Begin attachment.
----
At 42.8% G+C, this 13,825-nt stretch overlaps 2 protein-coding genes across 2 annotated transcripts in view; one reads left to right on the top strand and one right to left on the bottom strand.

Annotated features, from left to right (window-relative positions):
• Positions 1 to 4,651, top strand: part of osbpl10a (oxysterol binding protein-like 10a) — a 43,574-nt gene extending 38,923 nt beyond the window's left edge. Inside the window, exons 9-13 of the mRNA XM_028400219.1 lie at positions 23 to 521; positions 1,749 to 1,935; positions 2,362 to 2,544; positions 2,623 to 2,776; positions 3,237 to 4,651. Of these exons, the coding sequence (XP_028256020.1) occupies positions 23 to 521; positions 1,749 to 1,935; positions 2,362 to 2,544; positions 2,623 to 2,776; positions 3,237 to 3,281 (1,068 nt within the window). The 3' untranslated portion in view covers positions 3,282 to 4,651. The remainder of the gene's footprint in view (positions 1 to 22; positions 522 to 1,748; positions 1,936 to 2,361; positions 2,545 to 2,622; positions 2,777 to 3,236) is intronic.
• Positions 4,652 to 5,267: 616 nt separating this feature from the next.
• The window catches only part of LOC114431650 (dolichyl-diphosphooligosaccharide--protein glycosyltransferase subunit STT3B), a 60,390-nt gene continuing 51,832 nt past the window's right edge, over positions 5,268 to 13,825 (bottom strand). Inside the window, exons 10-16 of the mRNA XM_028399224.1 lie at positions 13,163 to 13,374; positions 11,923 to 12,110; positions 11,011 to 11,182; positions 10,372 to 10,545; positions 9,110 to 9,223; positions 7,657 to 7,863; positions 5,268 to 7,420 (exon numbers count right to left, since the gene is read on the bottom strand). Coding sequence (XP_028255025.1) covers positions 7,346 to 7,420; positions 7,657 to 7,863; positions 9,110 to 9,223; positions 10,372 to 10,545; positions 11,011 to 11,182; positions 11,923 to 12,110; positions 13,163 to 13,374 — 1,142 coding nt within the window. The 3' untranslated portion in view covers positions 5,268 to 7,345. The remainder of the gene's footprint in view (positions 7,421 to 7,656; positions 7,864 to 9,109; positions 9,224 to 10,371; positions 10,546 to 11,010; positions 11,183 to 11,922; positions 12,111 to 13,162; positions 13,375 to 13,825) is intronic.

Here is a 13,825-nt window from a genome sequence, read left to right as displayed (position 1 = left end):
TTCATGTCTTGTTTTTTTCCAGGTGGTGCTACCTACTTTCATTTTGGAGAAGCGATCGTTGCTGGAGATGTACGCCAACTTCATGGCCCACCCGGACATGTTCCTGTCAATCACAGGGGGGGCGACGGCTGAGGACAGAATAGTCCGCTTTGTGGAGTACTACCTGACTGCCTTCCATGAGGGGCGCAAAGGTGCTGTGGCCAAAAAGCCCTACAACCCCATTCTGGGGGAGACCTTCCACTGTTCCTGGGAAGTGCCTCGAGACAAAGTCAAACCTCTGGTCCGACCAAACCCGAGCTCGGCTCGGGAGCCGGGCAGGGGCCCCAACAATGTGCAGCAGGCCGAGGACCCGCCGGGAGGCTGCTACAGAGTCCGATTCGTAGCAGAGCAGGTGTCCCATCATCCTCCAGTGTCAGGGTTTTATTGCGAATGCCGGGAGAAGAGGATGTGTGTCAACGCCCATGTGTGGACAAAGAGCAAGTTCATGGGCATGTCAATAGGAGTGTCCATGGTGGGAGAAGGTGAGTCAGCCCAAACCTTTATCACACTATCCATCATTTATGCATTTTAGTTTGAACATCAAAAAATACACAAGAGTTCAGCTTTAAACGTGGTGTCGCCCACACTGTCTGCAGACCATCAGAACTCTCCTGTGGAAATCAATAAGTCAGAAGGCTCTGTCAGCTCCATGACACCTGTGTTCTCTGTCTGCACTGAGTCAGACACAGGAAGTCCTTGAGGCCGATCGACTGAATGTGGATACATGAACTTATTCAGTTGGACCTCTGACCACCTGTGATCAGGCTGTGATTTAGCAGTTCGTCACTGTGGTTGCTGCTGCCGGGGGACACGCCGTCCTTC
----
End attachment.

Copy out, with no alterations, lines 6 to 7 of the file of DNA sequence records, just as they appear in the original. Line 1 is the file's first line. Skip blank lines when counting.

Here is a 13,825-nt window from a genome sequence, read left to right as displayed (position 1 = left end):
TTCATGTCTTGTTTTTTTCCAGGTGGTGCTACCTACTTTCATTTTGGAGAAGCGATCGTTGCTGGAGATGTACGCCAACTTCATGGCCCACCCGGACATGTTCCTGTCAATCACAGGGGGGGCGACGGCTGAGGACAGAATAGTCCGCTTTGTGGAGTACTACCTGACTGCCTTCCATGAGGGGCGCAAAGGTGCTGTGGCCAAAAAGCCCTACAACCCCATTCTGGGGGAGACCTTCCACTGTTCCTGGGAAGTGCCTCGAGACAAAGTCAAACCTCTGGTCCGACCAAACCCGAGCTCGGCTCGGGAGCCGGGCAGGGGCCCCAACAATGTGCAGCAGGCCGAGGACCCGCCGGGAGGCTGCTACAGAGTCCGATTCGTAGCAGAGCAGGTGTCCCATCATCCTCCAGTGTCAGGGTTTTATTGCGAATGCCGGGAGAAGAGGATGTGTGTCAACGCCCATGTGTGGACAAAGAGCAAGTTCATGGGCATGTCAATAGGAGTGTCCATGGTGGGAGAAGGTGAGTCAGCCCAAACCTTTATCACACTATCCATCATTTATGCATTTTAGTTTGAACATCAAAAAATACACAAGAGTTCAGCTTTAAACGTGGTGTCGCCCACACTGTCTGCAGACCATCAGAACTCTCCTGTGGAAATCAATAAGTCAGAAGGCTCTGTCAGCTCCATGACACCTGTGTTCTCTGTCTGCACTGAGTCAGACACAGGAAGTCCTTGAGGCCGATCGACTGAATGTGGATACATGAACTTATTCAGTTGGACCTCTGACCACCTGTGATCAGGCTGTGATTTAGCAGTTCGTCACTGTGGTTGCTGCTGCCGGGGGACACGCCGTCCTTC